Police dog Finn endured life-threatening stab wounds when protecting his handler from an armed robbery suspect. But at that time, service animals were classed as property. So the offender could only be charged with criminal damage for the severe attack upon the loyal canine.
Years of campaigning by Finn’s handler PC Dave Wardell, his family and a dedicated group of animal advocates have finally been rewarded with the passing of a new law. Known as Finn’s Law, the Animal Welfare (Service Animals) Act came into force in England and Wales on 8th June 2019.
“Our service animals will no longer be viewed as items of ‘property’ in order for charges of criminal damage to apply. They will be viewed as the living, breathing and sentient beings that they are,” says PC Wardell.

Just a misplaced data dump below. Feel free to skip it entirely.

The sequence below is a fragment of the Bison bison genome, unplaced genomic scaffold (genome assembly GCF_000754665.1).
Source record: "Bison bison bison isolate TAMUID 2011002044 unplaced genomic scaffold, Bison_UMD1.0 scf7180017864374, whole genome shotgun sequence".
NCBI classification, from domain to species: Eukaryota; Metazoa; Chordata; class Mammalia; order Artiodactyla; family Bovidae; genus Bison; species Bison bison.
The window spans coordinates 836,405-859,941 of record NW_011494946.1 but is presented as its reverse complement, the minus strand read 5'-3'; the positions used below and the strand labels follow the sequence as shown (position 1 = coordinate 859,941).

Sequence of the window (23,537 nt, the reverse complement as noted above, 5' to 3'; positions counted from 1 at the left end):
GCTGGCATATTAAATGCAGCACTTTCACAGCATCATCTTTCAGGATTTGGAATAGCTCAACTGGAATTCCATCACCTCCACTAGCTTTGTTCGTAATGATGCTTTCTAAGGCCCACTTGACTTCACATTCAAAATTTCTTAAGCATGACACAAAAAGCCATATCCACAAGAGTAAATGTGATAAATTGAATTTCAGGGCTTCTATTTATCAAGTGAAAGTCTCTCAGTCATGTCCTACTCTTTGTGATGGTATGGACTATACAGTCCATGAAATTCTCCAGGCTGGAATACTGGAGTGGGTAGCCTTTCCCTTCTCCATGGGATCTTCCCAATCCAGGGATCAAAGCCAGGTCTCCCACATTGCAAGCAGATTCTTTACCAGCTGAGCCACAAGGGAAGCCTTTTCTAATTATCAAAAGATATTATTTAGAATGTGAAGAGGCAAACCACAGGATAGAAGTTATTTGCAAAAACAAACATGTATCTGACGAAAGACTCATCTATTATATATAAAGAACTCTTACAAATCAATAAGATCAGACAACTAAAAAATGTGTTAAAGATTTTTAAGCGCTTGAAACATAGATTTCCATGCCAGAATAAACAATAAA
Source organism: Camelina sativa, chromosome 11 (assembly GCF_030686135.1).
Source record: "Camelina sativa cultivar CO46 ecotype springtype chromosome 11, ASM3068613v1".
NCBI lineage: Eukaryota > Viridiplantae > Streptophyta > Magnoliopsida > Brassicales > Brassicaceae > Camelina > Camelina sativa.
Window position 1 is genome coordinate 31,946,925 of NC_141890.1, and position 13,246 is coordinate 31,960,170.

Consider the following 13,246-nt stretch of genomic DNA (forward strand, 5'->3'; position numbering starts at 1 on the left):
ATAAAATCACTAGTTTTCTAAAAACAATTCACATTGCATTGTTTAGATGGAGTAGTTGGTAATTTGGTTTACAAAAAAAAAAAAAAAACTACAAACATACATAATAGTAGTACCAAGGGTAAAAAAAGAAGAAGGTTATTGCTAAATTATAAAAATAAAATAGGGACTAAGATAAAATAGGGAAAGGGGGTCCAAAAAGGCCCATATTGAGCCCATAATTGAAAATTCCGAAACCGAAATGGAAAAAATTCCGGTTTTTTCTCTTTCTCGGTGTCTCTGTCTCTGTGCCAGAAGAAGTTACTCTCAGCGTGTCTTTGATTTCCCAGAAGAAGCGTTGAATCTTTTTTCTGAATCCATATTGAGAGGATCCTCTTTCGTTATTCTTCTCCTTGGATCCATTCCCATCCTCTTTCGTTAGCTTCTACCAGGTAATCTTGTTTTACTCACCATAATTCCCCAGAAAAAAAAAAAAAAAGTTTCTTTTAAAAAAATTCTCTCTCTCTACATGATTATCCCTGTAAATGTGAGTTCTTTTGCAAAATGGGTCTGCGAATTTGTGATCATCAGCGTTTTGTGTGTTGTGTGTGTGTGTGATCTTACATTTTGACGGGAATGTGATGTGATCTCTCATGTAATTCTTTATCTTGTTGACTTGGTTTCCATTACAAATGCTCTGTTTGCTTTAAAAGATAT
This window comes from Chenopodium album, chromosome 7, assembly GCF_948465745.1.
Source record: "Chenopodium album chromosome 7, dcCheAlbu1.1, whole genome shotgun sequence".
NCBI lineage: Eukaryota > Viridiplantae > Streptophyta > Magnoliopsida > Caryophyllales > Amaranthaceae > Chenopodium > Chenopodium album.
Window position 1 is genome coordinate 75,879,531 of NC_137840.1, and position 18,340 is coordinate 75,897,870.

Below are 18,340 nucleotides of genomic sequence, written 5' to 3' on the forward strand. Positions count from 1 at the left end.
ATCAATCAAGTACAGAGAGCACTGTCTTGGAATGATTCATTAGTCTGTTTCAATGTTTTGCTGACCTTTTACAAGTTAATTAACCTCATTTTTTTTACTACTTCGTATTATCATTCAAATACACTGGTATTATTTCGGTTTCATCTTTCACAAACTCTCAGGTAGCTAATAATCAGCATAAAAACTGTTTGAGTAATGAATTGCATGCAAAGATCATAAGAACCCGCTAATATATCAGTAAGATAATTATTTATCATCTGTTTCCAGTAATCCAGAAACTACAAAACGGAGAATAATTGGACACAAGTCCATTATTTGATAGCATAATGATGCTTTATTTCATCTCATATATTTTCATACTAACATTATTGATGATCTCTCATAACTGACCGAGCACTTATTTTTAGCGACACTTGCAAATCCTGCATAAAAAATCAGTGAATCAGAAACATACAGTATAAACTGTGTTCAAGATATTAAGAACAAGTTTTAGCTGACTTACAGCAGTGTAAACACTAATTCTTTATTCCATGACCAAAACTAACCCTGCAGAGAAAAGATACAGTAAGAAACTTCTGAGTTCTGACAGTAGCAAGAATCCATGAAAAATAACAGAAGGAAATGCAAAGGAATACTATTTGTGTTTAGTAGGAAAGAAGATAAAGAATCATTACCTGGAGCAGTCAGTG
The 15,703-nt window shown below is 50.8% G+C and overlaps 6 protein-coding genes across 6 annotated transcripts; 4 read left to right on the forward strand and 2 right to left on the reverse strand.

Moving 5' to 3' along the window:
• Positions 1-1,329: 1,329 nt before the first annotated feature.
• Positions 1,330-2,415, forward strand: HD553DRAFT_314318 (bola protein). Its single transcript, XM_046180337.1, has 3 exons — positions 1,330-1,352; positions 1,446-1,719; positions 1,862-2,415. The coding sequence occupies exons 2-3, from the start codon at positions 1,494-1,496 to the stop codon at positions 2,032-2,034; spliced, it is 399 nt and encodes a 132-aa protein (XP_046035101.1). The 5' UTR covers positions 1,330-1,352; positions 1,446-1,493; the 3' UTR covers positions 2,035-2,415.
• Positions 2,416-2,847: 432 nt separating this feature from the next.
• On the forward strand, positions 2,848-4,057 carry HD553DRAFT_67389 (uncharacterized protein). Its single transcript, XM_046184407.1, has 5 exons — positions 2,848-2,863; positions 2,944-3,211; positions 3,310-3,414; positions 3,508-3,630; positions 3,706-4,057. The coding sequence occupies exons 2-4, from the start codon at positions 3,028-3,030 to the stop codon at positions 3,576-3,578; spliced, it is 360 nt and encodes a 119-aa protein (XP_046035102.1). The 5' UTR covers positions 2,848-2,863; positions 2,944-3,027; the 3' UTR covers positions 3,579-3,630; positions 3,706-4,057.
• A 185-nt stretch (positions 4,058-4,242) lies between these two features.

Northamptonshire Police marked the introduction of Finn’s Law by bringing in special identification cards and individual ‘collar’ numbers for their police dogs. PDs Mac, Charlie, Olly, Walt and Bryn were the first to be presented with their warrant cards and collar, engraved with their name and number. Trainee pup Bryn is named after a fellow police dog who was fatally shot in 1998 when he and his handler, PC Ian Churms, attended an emergency call. To commemorate PD Bryn, a group of retired police officers and staff raised the funds for a new police dog.
Now retired, German Shepherd Finn has become quite a celebrity with TV appearances and accolades. He is also the star of the book, Fabulous Finn, written by PC Wardell.